Permanent depression of plasma cGMP during long-term space flight

A. Rössler, V. Noskov, Z. László, V. V. Polyakow, H. G. Hinghofer-Szalkay

Research output: Article

11 Citations (Scopus)


The purpose of this study was to investigate plasma concentrations of cyclic guanosine monophosphate (cGMP) and atrial natriuretic peptide (ANP) during and after real and simulated space flight. Venous blood was obtained 3 min after the beginning and 2 min after the lower body negative pressure maneuver in two cosmonauts preflight (supine), inflight, and postflight (supine) and in five other subjects before, at the end, and 4 days after a 5-day head-down tilt (-6°) bed rest. In cosmonaut 1 (10 days in space), plasma cGMP fell from preflight 4.3 to 1.4 nM on flight day 6, and was 3.0 nM on the fourth day after landing. In cosmonaut 2 (438 days in space), it fell from preflight 4.9 to 0.5 nM on flight day 3, and stayed <0.1 nM with 5, 9, and 14 months in space, as well as on the fourth day after landing. Three months after the flight his plasma cGMP was back to normal (6.3 nM). Cosmonaut 2 also displayed relatively low inflight ANP values but returned to preflight level immediately after landing. In a ground-based simulation on five other persons, supine plasma cGMP was reduced by an average of 30 % within 5 days of 6° head-down tilt bed rest. The data consistently demonstrate lowered plasma cGMP with real and simulated weightlessness, and a complete disappearance of cGMP from plasma during, and shortly after long-duration space flight.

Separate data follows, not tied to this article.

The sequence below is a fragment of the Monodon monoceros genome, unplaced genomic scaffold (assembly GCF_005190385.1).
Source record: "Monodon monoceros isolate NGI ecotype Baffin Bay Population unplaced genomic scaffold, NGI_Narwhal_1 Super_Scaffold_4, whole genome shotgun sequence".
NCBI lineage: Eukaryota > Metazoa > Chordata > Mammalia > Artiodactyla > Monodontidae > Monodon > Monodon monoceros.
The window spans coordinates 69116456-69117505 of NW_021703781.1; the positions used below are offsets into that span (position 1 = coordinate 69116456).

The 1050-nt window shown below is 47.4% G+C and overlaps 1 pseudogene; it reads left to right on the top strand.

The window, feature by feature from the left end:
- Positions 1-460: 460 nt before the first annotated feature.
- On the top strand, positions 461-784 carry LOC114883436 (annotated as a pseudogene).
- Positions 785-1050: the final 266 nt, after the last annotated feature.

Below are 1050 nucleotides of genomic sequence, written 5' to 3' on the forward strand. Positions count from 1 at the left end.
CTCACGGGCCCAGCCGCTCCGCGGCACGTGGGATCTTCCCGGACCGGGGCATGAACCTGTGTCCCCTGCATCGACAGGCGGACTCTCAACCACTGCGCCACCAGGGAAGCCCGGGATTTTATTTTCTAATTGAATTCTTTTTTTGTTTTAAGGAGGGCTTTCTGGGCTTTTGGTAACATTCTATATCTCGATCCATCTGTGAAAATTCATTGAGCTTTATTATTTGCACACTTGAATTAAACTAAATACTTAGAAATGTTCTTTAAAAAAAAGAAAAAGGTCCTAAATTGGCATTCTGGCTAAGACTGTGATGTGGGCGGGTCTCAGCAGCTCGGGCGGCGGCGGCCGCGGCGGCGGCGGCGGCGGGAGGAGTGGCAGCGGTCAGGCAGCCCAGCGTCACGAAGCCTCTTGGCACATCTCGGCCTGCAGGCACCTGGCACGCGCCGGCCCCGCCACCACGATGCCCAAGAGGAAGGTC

Original languageEnglish
Pages (from-to)83-90
Number of pages8
JournalPhysiological Research
Issue number1
Publication statusPublished - ápr. 3 2001

ASJC Scopus subject areas

  • Physiology

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  • Cite this

    Rössler, A., Noskov, V., László, Z., Polyakow, V. V., & Hinghofer-Szalkay, H. G. (2001). Permanent depression of plasma cGMP during long-term space flight. Physiological Research, 50(1), 83-90.